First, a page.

Three human faces will be carved into the main centre sculpture, symbolizing humanity’s past, present and future. Six salmon carved from red cedar would swim around it with aluminium detailing. (Brittany Gervais photo)

Will Terrace’s new roundabout feature this art installation?

Project solidifies region’s connection to salmon

Three human faces peer from the sides of a 20-foot circular sculpture, symbolizing humanity’s past, present and future. Six 10-foot salmon carved from red cedar swim around it, aluminium details glinting in the sun with rocks below.

That’s what Dave Gordon, Skeena Salmon Art Festival Society volunteer would like to see standing in the middle of the Ministry of Transportation’s upcoming traffic circle at the four-way stop at Hwy 16 and 37.

The estimated $400,000 project would further solidify not only Terrace’s, but the region’s, identity as a salmon-bearing, First Nations culture, Gordon says. Terrace’s signature Kermode bear may have to take a step back for this one.

“I’ve been here for 40 years and I think I’ve seen one, so you can’t come here and expect to see a Kermode bear,” he says. “Salmon is present, if you want to go see a salmon you can go catch one, you can see them all over the place. Salmon is really the centre of our cultural identity.”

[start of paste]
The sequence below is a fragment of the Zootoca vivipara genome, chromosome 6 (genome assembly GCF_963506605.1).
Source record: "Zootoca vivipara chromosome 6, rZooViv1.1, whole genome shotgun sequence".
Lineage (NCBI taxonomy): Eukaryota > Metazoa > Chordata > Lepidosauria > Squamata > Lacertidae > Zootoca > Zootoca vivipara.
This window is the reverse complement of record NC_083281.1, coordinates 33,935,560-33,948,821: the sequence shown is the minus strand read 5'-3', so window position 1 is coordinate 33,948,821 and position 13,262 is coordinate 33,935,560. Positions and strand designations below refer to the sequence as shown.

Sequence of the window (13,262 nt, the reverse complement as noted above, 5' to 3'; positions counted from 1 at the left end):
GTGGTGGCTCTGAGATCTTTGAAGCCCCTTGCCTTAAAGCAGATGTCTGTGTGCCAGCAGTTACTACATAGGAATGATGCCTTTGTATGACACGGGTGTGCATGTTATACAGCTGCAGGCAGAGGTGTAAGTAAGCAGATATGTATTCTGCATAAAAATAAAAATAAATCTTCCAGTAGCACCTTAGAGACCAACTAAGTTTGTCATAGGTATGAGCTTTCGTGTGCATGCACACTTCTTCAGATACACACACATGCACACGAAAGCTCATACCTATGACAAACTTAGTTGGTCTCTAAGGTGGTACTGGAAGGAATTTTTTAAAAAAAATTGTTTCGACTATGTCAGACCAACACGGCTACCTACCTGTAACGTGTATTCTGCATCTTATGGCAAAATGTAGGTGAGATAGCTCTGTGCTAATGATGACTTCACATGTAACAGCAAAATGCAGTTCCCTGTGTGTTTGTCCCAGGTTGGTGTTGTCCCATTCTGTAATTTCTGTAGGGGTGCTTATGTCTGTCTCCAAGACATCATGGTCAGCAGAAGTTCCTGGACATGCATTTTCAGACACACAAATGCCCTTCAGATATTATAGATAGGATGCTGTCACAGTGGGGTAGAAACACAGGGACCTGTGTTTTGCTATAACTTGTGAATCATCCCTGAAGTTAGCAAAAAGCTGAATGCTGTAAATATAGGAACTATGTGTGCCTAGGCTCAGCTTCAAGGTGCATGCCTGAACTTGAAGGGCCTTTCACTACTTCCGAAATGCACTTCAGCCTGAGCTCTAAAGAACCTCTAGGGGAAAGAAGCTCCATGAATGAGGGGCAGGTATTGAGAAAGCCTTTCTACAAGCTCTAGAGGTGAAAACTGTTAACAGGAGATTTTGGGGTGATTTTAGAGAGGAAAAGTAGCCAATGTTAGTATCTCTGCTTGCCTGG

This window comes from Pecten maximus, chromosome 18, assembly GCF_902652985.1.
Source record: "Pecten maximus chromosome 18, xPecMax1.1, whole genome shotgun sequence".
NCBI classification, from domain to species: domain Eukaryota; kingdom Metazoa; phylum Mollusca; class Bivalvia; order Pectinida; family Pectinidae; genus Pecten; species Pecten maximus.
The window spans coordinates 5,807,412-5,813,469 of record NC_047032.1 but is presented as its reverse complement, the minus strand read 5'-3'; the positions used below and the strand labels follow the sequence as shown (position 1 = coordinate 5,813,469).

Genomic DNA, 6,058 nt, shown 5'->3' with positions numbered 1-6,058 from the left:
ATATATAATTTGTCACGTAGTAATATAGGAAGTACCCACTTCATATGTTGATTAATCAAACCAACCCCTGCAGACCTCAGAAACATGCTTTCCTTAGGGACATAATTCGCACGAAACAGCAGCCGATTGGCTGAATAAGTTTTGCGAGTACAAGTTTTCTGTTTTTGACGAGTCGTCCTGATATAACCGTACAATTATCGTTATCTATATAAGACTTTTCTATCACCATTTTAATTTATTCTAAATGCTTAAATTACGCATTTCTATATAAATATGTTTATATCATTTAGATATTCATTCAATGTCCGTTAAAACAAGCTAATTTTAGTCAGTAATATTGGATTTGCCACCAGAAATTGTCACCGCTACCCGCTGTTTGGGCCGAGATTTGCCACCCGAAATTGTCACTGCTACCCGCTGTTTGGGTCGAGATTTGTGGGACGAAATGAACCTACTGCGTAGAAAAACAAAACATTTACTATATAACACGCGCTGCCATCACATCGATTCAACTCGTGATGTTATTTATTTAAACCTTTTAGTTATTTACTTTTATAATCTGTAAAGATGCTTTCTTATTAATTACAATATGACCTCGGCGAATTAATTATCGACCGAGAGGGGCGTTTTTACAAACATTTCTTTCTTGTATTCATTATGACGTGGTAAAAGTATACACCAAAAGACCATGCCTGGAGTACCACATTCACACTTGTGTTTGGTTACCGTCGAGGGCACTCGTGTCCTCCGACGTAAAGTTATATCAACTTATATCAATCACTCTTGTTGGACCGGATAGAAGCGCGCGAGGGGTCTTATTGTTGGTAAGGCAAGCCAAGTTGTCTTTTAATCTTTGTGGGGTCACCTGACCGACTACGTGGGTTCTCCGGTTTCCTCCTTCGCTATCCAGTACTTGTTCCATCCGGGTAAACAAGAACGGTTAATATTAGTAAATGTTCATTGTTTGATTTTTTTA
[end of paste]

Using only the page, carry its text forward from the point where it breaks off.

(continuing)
READ MORE: Salmon mural swims across Park Avenue building

The centre sculpture will be carved by renowned local artist Stan Bevan. The six cedar salmon swimming around the human faces represent the six species of fish in the region, and will be detailed with aluminium to symbolize the sometimes tumultuous integration of industry into Northwest society.

“Ironically people think they are in the centre of the circle which they put themselves in, but that’s not always the case,” Gordon joked.

The salmon will be carved by local artist Roderick Brown, who is well-known for his unique style. Aluminium waves cresting against the sculpture should catch the light as drivers go around the traffic circle, Gordon says.

The project’s simplistic design and gravel overlay should make it relatively easy to keep up, Gordon says.

“It identifies that you’re in First Nations territory, and we’re a salmon community, two core things to our identity that we don’t celebrate enough.”

Though Gordon stresses drivers should keep their eyes on the road, not the sculpture, when going around the traffic circle. A carved salmon, sculpture rendition and interpretive signs will be placed outside the installation for people to walk up and view.

READ MORE: Salmon Art Fest draws Terrace Art Gallery’s largest crowd ever

The project is still in its early stages with efforts to pursue funding and public support to get it off the ground.


 


brittany@terracestandard.com

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